Tag Archive for: Ahuri Policy Development

AHURI – Moving, downsizing and housing equity consumption choices of older Australians

This study analyses current geographic mobility and downsizing behaviours among Australians aged over 55, and considers the barriers to, and consequences of downsizing. Retired Australians tend to retain high levels of housing wealth (rising to 49% of assets for homeowners aged 75+) and most choose not to downsize, either by moving to a smaller dwelling […]

AHURI – What was the most read AHURI research in 2018?

Over 2018 AHURI and their partners published a wealth of research and convened three insightful conferences. These have helped guide the policy conversation for housing, homelessness and urban policy makers and practitioners across Australia. Learn more here

AHURI An effective homelessness services system for older Australians

The research project examines a range of issues, including those that make the older population distinctive in terms of homelessness. Read report here

AHURI When are Australians buying their first home?

Examining trends in first home purchasing Read report here

AHURI – The changing geography of homelessness: a spatial analysis from 2001 to 2016

This study examined the changing geography of homelessness. It outlines the extent to which homelessness has become more spatially concentrated over time; where it has risen and fallen; and the importance that housing affordability, poverty and labour market opportunities play in reshaping its distribution. Learn more here

AHURI – What are the different types of homelessness?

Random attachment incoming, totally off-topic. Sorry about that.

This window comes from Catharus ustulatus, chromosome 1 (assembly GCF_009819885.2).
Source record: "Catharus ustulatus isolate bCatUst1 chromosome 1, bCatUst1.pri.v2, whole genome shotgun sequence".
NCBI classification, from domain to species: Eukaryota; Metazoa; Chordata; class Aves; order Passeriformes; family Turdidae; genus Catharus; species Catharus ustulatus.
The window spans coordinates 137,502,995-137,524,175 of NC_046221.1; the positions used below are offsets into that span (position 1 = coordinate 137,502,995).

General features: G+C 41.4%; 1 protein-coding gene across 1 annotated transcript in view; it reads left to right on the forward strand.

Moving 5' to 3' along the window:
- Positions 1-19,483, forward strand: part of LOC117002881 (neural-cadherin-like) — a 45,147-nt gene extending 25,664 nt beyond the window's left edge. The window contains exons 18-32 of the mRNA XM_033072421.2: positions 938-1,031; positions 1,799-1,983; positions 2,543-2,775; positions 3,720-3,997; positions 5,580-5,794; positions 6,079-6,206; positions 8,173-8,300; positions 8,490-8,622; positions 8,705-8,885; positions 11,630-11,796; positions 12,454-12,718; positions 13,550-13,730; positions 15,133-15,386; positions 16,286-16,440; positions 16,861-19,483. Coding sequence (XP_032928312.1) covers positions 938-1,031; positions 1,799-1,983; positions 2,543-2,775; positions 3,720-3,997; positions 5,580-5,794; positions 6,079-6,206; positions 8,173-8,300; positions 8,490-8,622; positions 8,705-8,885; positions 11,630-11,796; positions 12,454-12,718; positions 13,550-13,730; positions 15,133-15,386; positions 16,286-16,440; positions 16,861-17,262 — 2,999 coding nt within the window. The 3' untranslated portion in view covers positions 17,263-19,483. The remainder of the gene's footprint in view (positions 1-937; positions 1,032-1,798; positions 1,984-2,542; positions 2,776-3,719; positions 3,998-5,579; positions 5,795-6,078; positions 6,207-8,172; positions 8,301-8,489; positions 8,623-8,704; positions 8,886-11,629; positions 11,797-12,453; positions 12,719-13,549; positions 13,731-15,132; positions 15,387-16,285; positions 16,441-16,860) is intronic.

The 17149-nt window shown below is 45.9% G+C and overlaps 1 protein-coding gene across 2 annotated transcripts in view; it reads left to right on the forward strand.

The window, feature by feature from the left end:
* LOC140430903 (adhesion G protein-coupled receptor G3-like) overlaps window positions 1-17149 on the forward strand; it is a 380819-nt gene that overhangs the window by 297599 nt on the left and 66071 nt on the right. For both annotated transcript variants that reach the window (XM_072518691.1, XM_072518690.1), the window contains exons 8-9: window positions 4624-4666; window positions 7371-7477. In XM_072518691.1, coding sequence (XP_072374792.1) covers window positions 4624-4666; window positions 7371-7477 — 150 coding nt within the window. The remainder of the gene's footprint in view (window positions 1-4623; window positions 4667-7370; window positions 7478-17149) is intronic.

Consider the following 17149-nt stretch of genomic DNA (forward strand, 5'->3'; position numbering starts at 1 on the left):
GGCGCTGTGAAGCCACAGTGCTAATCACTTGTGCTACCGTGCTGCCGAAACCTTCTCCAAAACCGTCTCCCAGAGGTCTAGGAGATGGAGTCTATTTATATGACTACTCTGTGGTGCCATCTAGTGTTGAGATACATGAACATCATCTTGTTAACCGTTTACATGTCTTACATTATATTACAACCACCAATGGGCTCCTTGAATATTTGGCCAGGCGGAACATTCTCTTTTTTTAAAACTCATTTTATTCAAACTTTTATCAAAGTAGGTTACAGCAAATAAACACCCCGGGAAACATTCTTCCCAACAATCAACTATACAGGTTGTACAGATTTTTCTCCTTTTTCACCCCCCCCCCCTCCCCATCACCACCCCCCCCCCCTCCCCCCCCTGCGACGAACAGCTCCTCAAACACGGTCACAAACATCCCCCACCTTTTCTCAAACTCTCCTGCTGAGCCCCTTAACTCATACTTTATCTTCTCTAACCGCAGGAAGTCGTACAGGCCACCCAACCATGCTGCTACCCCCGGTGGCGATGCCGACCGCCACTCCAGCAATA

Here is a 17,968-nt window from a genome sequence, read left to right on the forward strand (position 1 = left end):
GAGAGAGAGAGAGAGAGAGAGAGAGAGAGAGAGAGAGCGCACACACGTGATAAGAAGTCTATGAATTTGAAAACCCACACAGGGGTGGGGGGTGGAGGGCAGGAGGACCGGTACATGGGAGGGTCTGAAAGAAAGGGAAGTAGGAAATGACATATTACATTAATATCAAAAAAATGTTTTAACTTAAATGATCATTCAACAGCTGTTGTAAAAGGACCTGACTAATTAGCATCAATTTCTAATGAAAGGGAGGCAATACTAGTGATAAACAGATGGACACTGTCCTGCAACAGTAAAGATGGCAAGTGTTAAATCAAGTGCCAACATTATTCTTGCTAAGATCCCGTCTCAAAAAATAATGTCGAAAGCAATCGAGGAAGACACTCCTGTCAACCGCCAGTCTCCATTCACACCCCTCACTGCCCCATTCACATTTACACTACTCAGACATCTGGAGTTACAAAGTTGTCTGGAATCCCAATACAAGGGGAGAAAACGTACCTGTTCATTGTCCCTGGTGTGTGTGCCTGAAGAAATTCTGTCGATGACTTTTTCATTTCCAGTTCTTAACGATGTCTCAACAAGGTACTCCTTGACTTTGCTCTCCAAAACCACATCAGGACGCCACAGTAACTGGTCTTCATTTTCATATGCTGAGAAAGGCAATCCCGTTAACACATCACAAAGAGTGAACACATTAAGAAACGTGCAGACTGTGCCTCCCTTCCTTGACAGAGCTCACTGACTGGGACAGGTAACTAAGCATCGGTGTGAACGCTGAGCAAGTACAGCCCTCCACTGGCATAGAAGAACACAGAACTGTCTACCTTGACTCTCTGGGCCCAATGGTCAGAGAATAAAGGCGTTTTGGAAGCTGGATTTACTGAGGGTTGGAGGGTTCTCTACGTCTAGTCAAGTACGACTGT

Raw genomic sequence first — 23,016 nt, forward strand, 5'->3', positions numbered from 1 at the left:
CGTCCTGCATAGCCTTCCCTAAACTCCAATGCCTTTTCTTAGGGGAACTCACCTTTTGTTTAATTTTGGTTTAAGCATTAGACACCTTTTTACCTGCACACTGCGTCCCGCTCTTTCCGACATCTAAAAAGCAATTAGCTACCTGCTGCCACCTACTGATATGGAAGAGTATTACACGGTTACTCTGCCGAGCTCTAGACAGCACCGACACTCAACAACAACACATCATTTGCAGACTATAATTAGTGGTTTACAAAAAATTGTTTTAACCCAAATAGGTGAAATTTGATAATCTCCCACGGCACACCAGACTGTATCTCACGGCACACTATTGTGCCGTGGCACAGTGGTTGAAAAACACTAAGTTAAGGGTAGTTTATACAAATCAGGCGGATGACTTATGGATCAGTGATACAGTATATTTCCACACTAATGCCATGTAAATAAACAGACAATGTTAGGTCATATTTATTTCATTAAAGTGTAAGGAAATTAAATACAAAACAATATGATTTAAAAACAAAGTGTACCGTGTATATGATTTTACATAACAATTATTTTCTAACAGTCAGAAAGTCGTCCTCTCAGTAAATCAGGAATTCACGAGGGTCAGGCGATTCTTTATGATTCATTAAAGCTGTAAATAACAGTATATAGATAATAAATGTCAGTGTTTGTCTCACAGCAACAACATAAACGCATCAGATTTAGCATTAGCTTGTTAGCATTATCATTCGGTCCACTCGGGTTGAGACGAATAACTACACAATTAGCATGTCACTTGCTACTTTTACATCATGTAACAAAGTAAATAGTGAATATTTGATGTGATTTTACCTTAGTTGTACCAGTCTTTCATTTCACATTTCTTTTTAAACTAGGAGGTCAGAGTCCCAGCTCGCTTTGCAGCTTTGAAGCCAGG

The Australian Bureau of Statistics defines six categories of homelessness Learn more here

AHURI – The business case for social housing as infrastructure

This research investigated various business case frameworks for funding social housing as infrastructure, including using cost-benefit analysis (CBA) and other alternatives, in order to develop stronger analytical methodologies. Learn more here

AHURI – Trajectories: the interplay between mental health and housing pathways. A short summary of the evidence.

A short summary of the evidence and data sources on housing, homelessness and mental health in Australia. Part of a national study undertaken by Mind Australia and the Australian Housing and Urban Research Institute (AHURI). Learn more here

AHURI – Housing outcomes after domestic and family violence

This research examined the impact of housing and other support services on safety and wellbeing for families experiencing domestic and family violence. It reviewed the legislative framework, strategies, governance arrangements and major initiatives in each state and territory, together with interviews with key stakeholders and users to better understand integration of support services. Learn more […]

AHURI – Understanding Specialist Disability Accommodation funding

This study examined the Specialist Disability Accommodation (SDA) program and the attitudes of industry to investment and participation in that program. It questioned developers, investors, housing providers, prospective tenants and governments on how the SDA program will generate new supply that meets the needs and preferences of people with disability. Learn more here

AHURI – Are greyfield suburbs the key to housing our growing population?

By 2050, Australia’s population is projected to reach more than 35 million, with over 70 per cent of this growth in the capital cities. One way of accommodating this growing population is by rebuilding and regenerating ‘greyfield’ suburbs. These middle suburbs of large Australian cities feature ‘under-utilised property assets such as privately owned and occupied […]

AHURI – Where is the greatest need for social housing in Australia

While 384,700 households across Australia were housed in social housing in 2016 (4.4% of all households), an even greater number were in need of it—estimated to be around 433,000 households (5% of all households). Recent AHURI research developed a demographic model to assess the level and distribution of social housing need across Australia. The analysis took into […]